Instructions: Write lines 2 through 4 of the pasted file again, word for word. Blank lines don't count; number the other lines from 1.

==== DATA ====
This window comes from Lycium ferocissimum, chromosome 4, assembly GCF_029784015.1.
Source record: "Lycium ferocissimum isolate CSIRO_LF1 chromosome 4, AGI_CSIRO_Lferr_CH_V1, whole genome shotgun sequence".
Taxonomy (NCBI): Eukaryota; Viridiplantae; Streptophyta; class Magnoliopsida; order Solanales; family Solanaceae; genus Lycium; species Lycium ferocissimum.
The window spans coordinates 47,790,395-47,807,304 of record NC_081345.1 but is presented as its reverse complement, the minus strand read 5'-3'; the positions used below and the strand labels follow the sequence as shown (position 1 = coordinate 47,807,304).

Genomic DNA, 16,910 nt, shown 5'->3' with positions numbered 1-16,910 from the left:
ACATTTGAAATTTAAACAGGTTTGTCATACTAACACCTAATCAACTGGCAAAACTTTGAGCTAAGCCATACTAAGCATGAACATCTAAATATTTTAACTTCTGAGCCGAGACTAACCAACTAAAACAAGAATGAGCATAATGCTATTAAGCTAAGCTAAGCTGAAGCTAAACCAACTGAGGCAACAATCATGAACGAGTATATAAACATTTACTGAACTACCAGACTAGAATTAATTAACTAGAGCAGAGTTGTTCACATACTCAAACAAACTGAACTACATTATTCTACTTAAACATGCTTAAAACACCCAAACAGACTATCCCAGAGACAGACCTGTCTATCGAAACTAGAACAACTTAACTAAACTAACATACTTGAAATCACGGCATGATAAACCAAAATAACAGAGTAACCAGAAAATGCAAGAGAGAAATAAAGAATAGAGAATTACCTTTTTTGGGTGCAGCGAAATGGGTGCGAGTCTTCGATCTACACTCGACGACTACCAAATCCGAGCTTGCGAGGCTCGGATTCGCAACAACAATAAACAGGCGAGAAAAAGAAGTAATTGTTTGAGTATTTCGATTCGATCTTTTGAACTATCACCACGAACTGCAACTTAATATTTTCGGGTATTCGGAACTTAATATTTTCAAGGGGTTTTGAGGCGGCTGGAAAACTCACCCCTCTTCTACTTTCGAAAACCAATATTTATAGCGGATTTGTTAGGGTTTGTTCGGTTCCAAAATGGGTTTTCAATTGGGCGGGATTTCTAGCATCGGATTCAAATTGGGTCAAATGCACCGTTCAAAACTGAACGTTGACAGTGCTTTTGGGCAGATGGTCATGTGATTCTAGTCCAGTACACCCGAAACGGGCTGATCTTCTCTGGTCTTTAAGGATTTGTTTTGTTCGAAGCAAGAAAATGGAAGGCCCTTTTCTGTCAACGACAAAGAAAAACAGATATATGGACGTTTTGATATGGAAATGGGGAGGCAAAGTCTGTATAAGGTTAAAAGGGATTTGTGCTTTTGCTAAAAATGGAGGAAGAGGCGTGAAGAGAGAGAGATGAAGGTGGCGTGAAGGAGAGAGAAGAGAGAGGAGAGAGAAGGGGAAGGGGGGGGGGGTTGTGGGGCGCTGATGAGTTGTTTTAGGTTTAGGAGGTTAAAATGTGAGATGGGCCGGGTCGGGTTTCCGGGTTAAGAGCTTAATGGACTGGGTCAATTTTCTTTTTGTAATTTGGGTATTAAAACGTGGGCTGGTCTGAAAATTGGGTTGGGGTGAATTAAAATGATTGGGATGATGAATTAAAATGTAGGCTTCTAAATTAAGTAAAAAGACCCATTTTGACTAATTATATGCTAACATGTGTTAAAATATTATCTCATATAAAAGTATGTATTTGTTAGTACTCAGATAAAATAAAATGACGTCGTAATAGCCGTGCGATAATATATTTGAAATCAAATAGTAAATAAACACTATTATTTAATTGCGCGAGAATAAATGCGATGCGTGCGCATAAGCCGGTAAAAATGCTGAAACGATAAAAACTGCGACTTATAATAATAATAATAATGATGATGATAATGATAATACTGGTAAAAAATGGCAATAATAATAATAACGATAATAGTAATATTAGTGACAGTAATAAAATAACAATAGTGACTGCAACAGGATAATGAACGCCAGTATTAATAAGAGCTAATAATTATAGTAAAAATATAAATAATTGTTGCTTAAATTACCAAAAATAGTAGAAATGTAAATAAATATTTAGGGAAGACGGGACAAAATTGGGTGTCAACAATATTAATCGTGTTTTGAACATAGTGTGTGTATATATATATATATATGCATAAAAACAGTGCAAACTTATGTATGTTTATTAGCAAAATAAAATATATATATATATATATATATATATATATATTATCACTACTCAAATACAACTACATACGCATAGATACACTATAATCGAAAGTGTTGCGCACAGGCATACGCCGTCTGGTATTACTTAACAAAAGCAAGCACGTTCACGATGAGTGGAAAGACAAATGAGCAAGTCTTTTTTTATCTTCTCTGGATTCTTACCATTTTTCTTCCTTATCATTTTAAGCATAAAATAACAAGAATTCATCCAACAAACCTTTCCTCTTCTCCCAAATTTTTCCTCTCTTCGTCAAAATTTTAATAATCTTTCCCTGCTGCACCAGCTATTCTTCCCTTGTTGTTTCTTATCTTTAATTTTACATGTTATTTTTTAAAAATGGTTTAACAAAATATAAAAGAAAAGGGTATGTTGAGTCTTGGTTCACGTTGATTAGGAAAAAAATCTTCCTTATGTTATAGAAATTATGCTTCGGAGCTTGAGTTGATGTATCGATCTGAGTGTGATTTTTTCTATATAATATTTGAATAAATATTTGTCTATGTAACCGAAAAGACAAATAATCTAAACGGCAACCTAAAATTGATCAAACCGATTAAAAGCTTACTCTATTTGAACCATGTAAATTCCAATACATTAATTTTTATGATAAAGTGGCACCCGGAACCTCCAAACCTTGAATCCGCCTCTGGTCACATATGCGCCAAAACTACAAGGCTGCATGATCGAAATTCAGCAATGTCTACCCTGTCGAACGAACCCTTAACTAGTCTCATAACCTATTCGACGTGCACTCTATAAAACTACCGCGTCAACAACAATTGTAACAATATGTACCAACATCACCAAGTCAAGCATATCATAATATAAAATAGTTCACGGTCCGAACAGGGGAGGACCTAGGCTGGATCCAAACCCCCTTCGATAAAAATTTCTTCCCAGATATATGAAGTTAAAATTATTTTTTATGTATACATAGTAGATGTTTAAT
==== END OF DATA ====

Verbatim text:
Source record: "Lycium ferocissimum isolate CSIRO_LF1 chromosome 4, AGI_CSIRO_Lferr_CH_V1, whole genome shotgun sequence".
Taxonomy (NCBI): Eukaryota; Viridiplantae; Streptophyta; class Magnoliopsida; order Solanales; family Solanaceae; genus Lycium; species Lycium ferocissimum.
The window spans coordinates 47,790,395-47,807,304 of record NC_081345.1 but is presented as its reverse complement, the minus strand read 5'-3'; the positions used below and the strand labels follow the sequence as shown (position 1 = coordinate 47,807,304).